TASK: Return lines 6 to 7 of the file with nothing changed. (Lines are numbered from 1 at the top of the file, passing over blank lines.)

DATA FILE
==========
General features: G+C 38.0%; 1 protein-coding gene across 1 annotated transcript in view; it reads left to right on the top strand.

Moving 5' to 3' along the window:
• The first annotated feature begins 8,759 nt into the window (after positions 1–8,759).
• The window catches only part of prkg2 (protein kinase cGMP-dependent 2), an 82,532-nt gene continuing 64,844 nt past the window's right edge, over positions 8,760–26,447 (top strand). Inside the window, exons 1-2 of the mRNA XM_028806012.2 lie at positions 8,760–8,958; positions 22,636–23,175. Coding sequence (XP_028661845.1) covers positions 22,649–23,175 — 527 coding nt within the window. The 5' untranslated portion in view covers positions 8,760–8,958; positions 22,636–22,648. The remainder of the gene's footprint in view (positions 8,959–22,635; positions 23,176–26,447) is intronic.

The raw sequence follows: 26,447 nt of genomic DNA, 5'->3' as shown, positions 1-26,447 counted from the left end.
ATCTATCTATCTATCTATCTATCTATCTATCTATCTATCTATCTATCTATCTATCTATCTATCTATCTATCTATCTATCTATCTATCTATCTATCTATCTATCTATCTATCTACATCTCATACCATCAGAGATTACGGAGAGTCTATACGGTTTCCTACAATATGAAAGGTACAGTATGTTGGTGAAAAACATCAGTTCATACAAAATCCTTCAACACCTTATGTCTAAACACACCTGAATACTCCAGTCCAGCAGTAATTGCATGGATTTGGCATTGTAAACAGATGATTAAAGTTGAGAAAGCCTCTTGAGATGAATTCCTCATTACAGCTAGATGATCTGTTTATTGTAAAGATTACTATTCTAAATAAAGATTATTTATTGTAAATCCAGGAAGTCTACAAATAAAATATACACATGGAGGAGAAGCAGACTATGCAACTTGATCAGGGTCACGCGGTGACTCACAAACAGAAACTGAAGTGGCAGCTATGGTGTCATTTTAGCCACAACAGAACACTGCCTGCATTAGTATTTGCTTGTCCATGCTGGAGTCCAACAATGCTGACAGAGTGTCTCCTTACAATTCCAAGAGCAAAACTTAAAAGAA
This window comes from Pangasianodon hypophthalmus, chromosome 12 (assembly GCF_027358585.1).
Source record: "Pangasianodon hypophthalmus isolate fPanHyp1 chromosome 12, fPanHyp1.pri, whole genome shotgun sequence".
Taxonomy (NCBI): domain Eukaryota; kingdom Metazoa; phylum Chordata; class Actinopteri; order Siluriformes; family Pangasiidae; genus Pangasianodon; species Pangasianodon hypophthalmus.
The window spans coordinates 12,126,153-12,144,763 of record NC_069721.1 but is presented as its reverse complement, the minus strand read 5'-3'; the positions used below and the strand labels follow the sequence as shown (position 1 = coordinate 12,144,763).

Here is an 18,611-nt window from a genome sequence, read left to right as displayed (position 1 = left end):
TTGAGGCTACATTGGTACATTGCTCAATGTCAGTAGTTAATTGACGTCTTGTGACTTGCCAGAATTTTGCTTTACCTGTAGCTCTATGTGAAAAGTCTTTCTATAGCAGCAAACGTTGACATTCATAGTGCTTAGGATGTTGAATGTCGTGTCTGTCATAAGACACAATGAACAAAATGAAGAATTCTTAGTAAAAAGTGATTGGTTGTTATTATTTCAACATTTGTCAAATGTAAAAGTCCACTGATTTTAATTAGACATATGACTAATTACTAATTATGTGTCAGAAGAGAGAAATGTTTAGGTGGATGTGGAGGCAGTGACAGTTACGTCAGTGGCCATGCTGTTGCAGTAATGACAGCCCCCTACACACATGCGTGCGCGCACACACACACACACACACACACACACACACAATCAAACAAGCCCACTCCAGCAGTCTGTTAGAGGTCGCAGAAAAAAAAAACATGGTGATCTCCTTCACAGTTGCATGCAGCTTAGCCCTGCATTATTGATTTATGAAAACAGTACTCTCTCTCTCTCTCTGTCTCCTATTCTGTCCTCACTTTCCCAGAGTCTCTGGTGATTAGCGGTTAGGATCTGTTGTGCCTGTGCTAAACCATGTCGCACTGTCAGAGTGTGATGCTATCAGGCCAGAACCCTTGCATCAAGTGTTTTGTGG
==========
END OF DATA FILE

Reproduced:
ATCTATCTATCTATCTATCTATCTATCTATCTATCTATCTATCTATCTATCTATCTATCTATCTATCTATCTATCTATCTATCTATCTATCTATCTATCTATCTATCTATCTACATCTCATACCATCAGAGATTACGGAGAGTCTATACGGTTTCCTACAATATGAAAGGTACAGTATGTTGGTGAAAAACATCAGTTCATACAAAATCCTTCAACACCTTATGTCTAAACACACCTGAATACTCCAGTCCAGCAGTAATTGCATGGATTTGGCATTGTAAACAGATGATTAAAGTTGAGAAAGCCTCTTGAGATGAATTCCTCATTACAGCTAGATGATCTGTTTATTGTAAAGATTACTATTCTAAATAAAGATTATTTATTGTAAATCCAGGAAGTCTACAAATAAAATATACACATGGAGGAGAAGCAGACTATGCAACTTGATCAGGGTCACGCGGTGACTCACAAACAGAAACTGAAGTGGCAGCTATGGTGTCATTTTAGCCACAACAGAACACTGCCTGCATTAGTATTTGCTTGTCCATGCTGGAGTCCAACAATGCTGACAGAGTGTCTCCTTACAATTCCAAGAGCAAAACTTAAAAGAA
This window comes from Pangasianodon hypophthalmus, chromosome 12 (assembly GCF_027358585.1).